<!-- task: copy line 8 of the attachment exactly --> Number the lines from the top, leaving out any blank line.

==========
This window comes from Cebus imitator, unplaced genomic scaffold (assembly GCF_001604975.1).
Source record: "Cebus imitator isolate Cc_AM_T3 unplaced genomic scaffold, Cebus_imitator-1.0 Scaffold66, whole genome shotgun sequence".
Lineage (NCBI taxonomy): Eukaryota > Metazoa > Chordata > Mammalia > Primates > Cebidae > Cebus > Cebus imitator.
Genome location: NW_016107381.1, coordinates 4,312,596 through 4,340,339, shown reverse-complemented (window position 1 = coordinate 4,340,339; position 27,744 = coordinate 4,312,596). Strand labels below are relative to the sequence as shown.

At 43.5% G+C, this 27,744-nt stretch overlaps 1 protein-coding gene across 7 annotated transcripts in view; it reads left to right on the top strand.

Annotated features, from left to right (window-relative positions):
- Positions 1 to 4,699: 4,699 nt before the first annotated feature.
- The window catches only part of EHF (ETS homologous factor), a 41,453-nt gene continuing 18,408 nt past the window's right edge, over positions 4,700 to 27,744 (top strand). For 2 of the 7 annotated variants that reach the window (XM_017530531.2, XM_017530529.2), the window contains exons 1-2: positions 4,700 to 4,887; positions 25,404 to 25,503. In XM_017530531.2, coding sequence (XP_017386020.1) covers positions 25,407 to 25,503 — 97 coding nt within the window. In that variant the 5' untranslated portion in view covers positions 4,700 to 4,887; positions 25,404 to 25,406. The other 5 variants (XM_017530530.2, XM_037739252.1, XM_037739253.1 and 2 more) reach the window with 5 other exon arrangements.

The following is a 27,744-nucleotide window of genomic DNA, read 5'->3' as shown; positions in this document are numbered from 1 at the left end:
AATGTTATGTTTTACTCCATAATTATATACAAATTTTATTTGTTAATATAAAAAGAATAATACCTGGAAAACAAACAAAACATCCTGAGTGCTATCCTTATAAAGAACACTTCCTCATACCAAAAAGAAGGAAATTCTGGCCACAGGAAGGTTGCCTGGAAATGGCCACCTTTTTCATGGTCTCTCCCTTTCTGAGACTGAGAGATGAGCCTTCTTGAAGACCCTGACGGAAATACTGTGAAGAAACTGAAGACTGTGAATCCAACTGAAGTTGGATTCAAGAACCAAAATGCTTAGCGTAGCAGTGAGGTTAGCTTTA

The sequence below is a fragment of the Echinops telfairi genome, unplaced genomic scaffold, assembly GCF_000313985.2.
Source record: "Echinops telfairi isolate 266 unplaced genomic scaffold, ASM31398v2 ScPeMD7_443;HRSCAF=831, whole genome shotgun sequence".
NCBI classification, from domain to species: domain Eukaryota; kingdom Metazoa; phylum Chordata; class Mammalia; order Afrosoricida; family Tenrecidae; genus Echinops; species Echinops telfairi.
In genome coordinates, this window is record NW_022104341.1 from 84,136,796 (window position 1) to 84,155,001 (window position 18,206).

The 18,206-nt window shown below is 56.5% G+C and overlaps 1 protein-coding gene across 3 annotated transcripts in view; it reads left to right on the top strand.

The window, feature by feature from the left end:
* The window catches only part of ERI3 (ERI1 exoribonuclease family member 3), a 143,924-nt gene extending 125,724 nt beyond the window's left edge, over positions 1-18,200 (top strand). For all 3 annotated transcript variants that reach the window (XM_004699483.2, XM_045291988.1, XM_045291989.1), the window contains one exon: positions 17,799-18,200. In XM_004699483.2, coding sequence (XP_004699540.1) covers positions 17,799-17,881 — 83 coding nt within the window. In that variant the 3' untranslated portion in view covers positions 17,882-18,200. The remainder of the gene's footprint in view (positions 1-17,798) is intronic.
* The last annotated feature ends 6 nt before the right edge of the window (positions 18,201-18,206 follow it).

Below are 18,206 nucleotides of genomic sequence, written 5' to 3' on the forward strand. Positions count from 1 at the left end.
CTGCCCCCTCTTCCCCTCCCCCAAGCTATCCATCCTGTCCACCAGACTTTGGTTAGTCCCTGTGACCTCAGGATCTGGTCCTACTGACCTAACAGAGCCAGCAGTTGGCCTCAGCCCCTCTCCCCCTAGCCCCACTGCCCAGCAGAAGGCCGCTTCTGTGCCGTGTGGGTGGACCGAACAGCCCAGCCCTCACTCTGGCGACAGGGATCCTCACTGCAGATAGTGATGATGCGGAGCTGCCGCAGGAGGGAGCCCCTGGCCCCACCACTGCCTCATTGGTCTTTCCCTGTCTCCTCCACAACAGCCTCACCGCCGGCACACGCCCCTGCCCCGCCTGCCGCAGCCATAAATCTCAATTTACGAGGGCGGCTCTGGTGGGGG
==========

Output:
- The window catches only part of EHF (ETS homologous factor), a 41,453-nt gene continuing 18,408 nt past the window's right edge, over positions 4,700 to 27,744 (top strand). For 2 of the 7 annotated variants that reach the window (XM_017530531.2, XM_017530529.2), the window contains exons 1-2: positions 4,700 to 4,887; positions 25,404 to 25,503. In XM_017530531.2, coding sequence (XP_017386020.1) covers positions 25,407 to 25,503 — 97 coding nt within the window. In that variant the 5' untranslated portion in view covers positions 4,700 to 4,887; positions 25,404 to 25,406. The other 5 variants (XM_017530530.2, XM_037739252.1, XM_037739253.1 and 2 more) reach the window with 5 other exon arrangements.